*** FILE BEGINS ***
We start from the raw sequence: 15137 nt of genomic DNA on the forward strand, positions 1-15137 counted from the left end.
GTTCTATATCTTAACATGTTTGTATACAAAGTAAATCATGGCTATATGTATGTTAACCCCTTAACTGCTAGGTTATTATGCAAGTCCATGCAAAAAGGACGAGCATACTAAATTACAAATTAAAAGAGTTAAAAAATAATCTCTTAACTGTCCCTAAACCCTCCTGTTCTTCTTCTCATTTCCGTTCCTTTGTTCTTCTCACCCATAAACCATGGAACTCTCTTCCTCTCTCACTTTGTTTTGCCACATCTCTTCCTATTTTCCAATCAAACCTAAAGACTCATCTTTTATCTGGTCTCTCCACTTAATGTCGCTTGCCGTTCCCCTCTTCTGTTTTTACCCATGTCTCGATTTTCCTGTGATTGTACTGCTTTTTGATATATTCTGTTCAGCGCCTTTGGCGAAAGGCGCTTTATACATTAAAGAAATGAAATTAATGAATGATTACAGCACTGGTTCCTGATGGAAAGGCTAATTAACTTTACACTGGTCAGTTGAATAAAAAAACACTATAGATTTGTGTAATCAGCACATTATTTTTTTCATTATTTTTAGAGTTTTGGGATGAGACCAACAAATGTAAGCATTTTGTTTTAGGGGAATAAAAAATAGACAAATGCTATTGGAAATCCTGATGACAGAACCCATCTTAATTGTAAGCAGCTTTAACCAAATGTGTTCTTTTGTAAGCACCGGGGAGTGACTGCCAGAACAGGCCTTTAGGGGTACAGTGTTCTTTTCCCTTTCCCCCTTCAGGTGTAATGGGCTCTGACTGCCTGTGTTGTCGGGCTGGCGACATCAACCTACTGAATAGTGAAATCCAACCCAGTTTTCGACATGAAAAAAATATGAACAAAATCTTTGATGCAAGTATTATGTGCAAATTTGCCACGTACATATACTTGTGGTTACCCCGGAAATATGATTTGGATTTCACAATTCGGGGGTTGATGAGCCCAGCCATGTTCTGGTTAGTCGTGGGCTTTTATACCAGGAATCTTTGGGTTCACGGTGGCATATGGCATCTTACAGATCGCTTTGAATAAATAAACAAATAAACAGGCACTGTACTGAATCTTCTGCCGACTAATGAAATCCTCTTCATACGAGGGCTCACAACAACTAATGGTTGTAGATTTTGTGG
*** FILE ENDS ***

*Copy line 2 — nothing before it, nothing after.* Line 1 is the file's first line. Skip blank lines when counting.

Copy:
GTTCTATATCTTAACATGTTTGTATACAAAGTAAATCATGGCTATATGTATGTTAACCCCTTAACTGCTAGGTTATTATGCAAGTCCATGCAAAAAGGACGAGCATACTAAATTACAAATTAAAAGAGTTAAAAAATAATCTCTTAACTGTCCCTAAACCCTCCTGTTCTTCTTCTCATTTCCGTTCCTTTGTTCTTCTCACCCATAAACCATGGAACTCTCTTCCTCTCTCACTTTGTTTTGCCACATCTCTTCCTATTTTCCAATCAAACCTAAAGACTCATCTTTTATCTGGTCTCTCCACTTAATGTCGCTTGCCGTTCCCCTCTTCTGTTTTTACCCATGTCTCGATTTTCCTGTGATTGTACTGCTTTTTGATATATTCTGTTCAGCGCCTTTGGCGAAAGGCGCTTTATACATTAAAGAAATGAAATTAATGAATGATTACAGCACTGGTTCCTGATGGAAAGGCTAATTAACTTTACACTGGTCAGTTGAATAAAAAAACACTATAGATTTGTGTAATCAGCACATTATTTTTTTCATTATTTTTAGAGTTTTGGGATGAGACCAACAAATGTAAGCATTTTGTTTTAGGGGAATAAAAAATAGACAAATGCTATTGGAAATCCTGATGACAGAACCCATCTTAATTGTAAGCAGCTTTAACCAAATGTGTTCTTTTGTAAGCACCGGGGAGTGACTGCCAGAACAGGCCTTTAGGGGTACAGTGTTCTTTTCCCTTTCCCCCTTCAGGTGTAATGGGCTCTGACTGCCTGTGTTGTCGGGCTGGCGACATCAACCTACTGAATAGTGAAATCCAACCCAGTTTTCGACATGAAAAAAATATGAACAAAATCTTTGATGCAAGTATTATGTGCAAATTTGCCACGTACATATACTTGTGGTTACCCCGGAAATATGATTTGGATTTCACAATTCGGGGGTTGATGAGCCCAGCCATGTTCTGGTTAGTCGTGGGCTTTTATACCAGGAATCTTTGGGTTCACGGTGGCATATGGCATCTTACAGATCGCTTTGAATAAATAAACAAATAAACAGGCACTGTACTGAATCTTCTGCCGACTAATGAAATCCTCTTCATACGAGGGCTCACAACAACTAATGGTTGTAGATTTTGTGG